Regarding the longer Roman strides, perhaps these gorgeous, muscular men had longer legs than our celtic ancestors. Think of the height of some of those little entrance doors in UK houses in the past. Today's regular Dutchman would have to bend double to get in.
I blame it all on the long Roman days of blue skies and sunshine, the olives and that bracing Mediterranean air....aaaaah !
Regarding the Dutch, only tall people need apply. They have to be able to stretch up high to keep an eye on the raging north sea the other side of their dykes.

Romans were definitely shorter, 5'5" to 5'9' - that last one would be tall! They could also march 25 miles in full gear and still set up a marching camp at dusk.
I was often introduced to his UK friends by my boyfriend as 'a Dutch dwarf' (5'6"!) - in the UK I'm tallish, in NL I'm below average. As for the dykes, my ancestors were born not far from Rotterdam in a village 7 meters -22.96 feet - below mean sea level.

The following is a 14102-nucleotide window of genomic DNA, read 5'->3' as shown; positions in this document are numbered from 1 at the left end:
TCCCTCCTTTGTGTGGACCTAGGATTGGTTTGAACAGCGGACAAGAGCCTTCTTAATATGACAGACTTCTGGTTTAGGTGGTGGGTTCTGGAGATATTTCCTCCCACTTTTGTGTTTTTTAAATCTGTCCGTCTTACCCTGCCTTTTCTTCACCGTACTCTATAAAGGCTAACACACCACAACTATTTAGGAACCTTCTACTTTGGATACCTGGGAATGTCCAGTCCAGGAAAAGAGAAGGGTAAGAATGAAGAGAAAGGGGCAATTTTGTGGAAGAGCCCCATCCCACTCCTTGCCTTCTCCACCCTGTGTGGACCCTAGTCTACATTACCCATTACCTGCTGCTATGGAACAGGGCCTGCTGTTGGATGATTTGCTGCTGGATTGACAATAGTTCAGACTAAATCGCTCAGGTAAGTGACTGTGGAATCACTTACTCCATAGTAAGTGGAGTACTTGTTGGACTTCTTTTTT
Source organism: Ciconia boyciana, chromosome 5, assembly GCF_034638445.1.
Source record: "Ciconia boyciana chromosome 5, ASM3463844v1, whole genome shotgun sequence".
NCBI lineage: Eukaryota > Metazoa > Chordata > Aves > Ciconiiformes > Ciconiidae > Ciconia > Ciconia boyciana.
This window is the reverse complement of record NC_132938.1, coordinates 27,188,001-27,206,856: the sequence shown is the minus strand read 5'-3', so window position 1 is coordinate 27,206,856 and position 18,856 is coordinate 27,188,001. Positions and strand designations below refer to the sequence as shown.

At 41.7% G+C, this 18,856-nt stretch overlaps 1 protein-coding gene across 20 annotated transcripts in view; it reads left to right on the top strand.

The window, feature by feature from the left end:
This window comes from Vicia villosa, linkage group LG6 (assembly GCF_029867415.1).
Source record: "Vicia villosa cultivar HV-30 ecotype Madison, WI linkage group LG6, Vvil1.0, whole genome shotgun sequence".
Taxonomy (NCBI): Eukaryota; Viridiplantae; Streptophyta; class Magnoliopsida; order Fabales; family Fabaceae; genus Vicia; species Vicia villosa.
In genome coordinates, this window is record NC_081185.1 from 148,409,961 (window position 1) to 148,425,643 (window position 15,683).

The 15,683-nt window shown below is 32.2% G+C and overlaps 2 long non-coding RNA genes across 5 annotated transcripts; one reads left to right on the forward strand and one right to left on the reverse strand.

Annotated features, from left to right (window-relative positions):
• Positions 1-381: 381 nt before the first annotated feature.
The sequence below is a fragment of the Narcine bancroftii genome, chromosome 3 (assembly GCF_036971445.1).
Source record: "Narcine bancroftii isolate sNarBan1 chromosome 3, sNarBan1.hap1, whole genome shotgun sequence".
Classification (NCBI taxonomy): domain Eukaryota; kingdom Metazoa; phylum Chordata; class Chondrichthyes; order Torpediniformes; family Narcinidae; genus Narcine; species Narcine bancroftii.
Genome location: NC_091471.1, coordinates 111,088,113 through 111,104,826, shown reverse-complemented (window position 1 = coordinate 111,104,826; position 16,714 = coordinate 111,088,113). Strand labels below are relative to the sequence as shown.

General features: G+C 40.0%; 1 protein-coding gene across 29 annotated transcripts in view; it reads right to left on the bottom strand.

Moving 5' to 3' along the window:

We've gone disastrously off topic

You're right tigger, definitely off topic, but to close, I can boast having a 'direct metric measure' to my UK one.
I'm 1.50m, equals 5 feet, same distance as from the outstretched finger tips of one arm to the finger tips of the other, very useful when I'm trying to measure wood or walls for my UKetric measurements, but I do have to scurry twice as fast as everyone else to keep up when out walking....even the WRENS wouldn't accept me.
Now back to topic

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Re: Word stats for the Tapas 7 Rogatory Interviews

Post by PeterMac on 16.09.12 14:10

The standard parade march pace is deliberately shorter than one would normally use to walk. recruits have to be taught how to "step shorter".
It is also quite tiring, for that reason, and marching 'at ease' can, as you say, move people quite quickly over longer distances.